Forking out large amounts of money when starting up a trade business is tough. So is covering the cost of replacing expensive assets when the unexpected happens. If you don’t have the cash on hand for necessary tools and assets, other options can ease the pressure – and be kinder on your cash flow. In this article, we’ll look at the two most popular alternatives to paying for something outright: hire purchase and leasing.
Sometimes it makes sense to rent assets rather than physically own them. Certain items may cost a lot in ongoing maintenance and repair, and you might not even use them that often. Let’s look at the options and how these could work for your trade business.
- 1. What is hire purchase?
- 2. What is leasing?
- 3. Considering hire purchase vs leasing
- 4. Budgeting for new equipment
- 5. Where can I find the tools for lease or hire purchase?
- 6. Revolving credit facilities
- 7. Business loans
- 8. Consider the future of your business
It’s all about the tools
Before we get into the financial details, it’s important to note that most lenders offering equipment finance are focused on ‘hard assets’. That means you can finance things like vans and machinery, but not ‘soft assets’ like power tools or computers.
Different lenders will categorise assets differently, but there are a few general rules that the asset will need to satisfy:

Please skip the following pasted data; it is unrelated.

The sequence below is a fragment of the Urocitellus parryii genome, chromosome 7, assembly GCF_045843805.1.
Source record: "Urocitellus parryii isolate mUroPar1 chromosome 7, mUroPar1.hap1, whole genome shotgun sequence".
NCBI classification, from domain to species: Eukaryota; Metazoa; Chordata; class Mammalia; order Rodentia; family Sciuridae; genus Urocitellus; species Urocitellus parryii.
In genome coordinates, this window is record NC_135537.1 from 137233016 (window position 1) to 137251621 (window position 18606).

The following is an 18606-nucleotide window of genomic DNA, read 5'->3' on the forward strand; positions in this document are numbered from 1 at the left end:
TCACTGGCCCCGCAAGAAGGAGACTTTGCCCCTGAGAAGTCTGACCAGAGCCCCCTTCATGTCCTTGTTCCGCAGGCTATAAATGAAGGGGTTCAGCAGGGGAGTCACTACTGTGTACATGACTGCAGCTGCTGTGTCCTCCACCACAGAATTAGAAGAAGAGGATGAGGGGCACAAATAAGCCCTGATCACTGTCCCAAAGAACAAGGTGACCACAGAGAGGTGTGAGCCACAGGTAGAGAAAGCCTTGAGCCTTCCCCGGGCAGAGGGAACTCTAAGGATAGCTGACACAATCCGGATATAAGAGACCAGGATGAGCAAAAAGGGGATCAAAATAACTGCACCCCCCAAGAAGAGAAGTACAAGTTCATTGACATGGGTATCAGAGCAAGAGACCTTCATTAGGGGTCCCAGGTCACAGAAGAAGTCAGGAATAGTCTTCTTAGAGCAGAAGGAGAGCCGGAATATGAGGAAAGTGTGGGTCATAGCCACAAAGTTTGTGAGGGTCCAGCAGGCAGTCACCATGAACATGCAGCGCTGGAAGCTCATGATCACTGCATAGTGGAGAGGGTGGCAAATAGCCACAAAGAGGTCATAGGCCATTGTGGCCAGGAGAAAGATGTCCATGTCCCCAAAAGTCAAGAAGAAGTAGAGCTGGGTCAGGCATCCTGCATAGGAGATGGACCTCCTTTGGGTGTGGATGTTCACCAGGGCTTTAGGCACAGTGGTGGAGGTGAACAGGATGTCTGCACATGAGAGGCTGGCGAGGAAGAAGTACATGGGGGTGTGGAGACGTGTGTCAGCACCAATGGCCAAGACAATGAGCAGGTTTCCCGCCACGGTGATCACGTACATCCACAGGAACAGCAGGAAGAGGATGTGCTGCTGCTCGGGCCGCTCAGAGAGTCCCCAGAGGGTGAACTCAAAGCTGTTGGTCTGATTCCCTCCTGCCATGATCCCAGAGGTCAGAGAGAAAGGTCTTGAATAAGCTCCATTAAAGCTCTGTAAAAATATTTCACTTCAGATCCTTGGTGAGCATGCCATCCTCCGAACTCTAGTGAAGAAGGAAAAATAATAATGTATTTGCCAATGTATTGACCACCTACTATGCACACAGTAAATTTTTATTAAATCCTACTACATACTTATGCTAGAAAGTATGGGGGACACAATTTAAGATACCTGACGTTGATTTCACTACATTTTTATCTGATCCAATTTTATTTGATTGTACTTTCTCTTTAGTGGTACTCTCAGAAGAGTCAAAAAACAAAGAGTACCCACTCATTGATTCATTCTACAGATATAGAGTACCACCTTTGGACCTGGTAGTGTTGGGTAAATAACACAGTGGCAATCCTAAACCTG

- Central to your business’s activities
- Not too vulnerable to depreciation
- Clear resale value
1. What is hire purchase?
If you know you eventually want to own something, but don’t have the capital to buy it immediately, hire purchase (also known as credit sale) is one option. With hire purchase, it’s treated like you own the asset as soon as you sign the agreement, but you pay it off in instalments. Since the asset becomes your responsibility from the outset, you’re liable for any maintenance, insurance and servicing – just like buying something outright.
While hire purchase allows you to get what you want without the huge initial outlay, the downside is that you’ll end up paying more overall. You’ll most likely get charged a set-up fee, deposit, tax, and interest along the way. If you can’t keep up with your payments, the asset may be repossessed.
Hire purchase might be the right choice for you if you want to purchase expensive equipment for the long term, but don’t want to commit a large cash sum up front.
2. What is leasing?
Think of leasing like borrowing with a contract. You never actually own the asset and you’re often not responsible for things like maintenance and servicing. As with hire purchase, you don’t have to shell out a huge amount of cash upfront, so it can be a great option when buying a bigger asset is out of the question. This form of funding may also be called an operating lease.